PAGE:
When I started my purpose-driven investment management firm, Mottet Wealth, the intentionality of investing was one of my core focus areas. Intentionality has everything to do with being present and aware of decisions we make. It’s about being direct and clear. Without clarity of thought, investing can seem like a maze. But with it, effective decisions can be made that work for you – not against you!
One of the best examples of how to use intentionality in investing was highlighted for me recently when I was talking to a new client about the pros and cons of opening an Individual Retirement Account (IRA). The question was clear: Should they go the Roth IRA route or the Traditional IRA route?
The client in question was daunted by this decision, almost paralyzed by having to make a choice when the implications were so far in the future. So, we sat down to get under the skin of this choice and unpack the best choice for them.
Roth IRA vs Traditional IRA: Let’s Talk Tax
When factoring in whether to go the Roth IRA or Traditional IRA route, the central question is whether you think your tax rate will be higher or lower in the future.
Yes, it’s a challenge to guess how you’ll be fixed in terms of tax when retirement comes knocking. After all, there is no way of knowing if you will be able to keep working – even part time – or if you might have to retire earlier than planned. The younger you are, the harder it is to project yourself into the future and make this call. The decision is made even harder because both options have tax-saving advantages:
- Paying tax on future withdrawals but getting an immediate tax deduction in the here and now. That’s the Traditional IRA.
- Looking forward to tax-free withdrawals in the future. This is when the Roth IRA steps up.
Based on tax implications alone there should already be indications around which IRA option is the best choice for you.
- Best fit for a Roth IRA: If you anticipate you will be in a higher tax bracket when you retire – having built a tidy investment or property portfolio perhaps? – then a Roth IRA will mean that you can benefit from a delayed tax benefit.
- Best fit for a Traditional IRA: If you expect that you’ll have a lower tax rate in retirement than you do currently, then a Traditional IRA may be the way to go. This approach would reduce your taxable income today but would mean that withdrawals on retirement are taxable – but at a lower rate.
Roth IRA vs Traditional IRA: The Other Differences
While tax is a notable consideration, there are other factors to this decision. Let’s delve into just a few questions I’m often asked:
- Can I access funds before retirement? If you opt for a more flexible Roth IRA you can certainly withdraw funds without penalties – that is, if the funds have been in the Roth IRA for five years and the account holder is 59½ or older. However, early withdrawals from a Traditional IRA could incur penalties (usually at a rate of 10%) and there are also tax implications to consider.
- Does the option involve required minimum distributions (RMDs)? While stipulated minimum withdrawals per year are not required for a Roth IRA, RMDs start at age 72 for Traditional IRA account holders. Your financial advisor can help you calculate the RMD you need to take based on your age and the balance in your Traditional IRA. Be aware that if you don’t take your RMDs you will be penalized about 50% of the amount due.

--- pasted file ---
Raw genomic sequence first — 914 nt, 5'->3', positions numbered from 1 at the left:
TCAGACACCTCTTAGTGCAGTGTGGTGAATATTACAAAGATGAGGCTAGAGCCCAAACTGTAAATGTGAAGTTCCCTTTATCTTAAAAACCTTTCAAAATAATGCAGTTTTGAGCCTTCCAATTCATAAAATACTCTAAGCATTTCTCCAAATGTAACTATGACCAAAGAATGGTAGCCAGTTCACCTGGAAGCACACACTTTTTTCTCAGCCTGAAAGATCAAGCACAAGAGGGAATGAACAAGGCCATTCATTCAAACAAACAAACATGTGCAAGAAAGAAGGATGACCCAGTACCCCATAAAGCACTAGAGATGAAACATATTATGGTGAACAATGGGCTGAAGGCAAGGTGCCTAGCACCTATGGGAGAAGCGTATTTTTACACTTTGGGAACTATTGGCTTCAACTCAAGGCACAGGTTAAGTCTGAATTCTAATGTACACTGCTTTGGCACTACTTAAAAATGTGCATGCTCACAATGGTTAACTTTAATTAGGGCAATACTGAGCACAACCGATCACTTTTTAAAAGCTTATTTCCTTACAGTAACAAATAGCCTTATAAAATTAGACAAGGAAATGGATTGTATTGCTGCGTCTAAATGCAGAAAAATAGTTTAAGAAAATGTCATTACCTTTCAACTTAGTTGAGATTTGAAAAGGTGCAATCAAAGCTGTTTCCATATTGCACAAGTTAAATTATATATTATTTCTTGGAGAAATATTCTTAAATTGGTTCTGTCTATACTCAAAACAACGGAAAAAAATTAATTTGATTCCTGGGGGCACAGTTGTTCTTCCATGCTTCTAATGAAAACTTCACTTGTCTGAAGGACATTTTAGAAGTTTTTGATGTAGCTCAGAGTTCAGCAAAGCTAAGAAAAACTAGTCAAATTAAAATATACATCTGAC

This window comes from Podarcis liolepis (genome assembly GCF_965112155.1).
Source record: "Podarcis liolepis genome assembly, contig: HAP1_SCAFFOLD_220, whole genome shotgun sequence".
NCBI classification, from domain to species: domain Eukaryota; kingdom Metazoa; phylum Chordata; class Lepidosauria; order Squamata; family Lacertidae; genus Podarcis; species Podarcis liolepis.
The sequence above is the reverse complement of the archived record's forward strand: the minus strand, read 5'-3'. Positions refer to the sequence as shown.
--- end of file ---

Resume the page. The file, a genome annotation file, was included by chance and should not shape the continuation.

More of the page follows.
- Are there age limits? Previously, it was only possible to open and make contributions to a Traditional IRA if you were younger than 70½. There were no such limits for Roth IRAs. This changed in 2019, bringing Traditional IRAs in line with Roth IRAs and removing any age restriction on opening and contributing to either option.
Are You Eligible for an IRA?
If you are earning an income you are eligible to contribute to an IRA. Since IRAs are usually used for personal pension savings, you could have an IRA as well as a 401(k) account with your employer – just to beef up your retirement nest egg.
Where it gets tricky from a financial management perspective is that the combined total you contribute to all your IRA retirement accounts over the year cannot exceed $6,000. In 2022, if you are 50 and older you can also make a catch-up contribution of $1,000 to boost this to $7,000 in total for the year.
There are also income limits to consider. If your Modified Adjusted Gross Income (MAGI) is less than $129,000 as a single tax filer then you can take full advantage and contribute up to the full limit into your Roth IRA. If you are married and filing jointly, this amount decreases to $204,000. The higher your household income, the less you can contribute to a Roth IRA – up to a limit of $144,000 for individuals and $214,000 for married couples filing jointly.
Of course, it is possible to reduce your household MAGI by contributing to a Traditional IRA, since contributions could be tax deductible based on your income limits. It’s in these areas of intentional planning around limits and options – and even incorporating both a Roth IRA and a Traditional IRA into your portfolio – that an investment advisor can bring true value to your retirement journey.
Navigating The IRA Ecosystem
One of the biggest thrills I get as an independent advisor is when I am able to work with a client to help achieve a secure retirement. We do this by making the optimum use of all the tools at their disposal. I am always amazed at the lightness the act of creating a solid plan for the future brings to my clients. With full confidence that their money is going to keep working for them, they are free to get down to the business of working, living and playing.
If you are planning for retirement, want to discuss IRA options or need help navigating the ins and outs of effectively managing your income in retirement, then get in touch for some intelligent and intentional investment advice.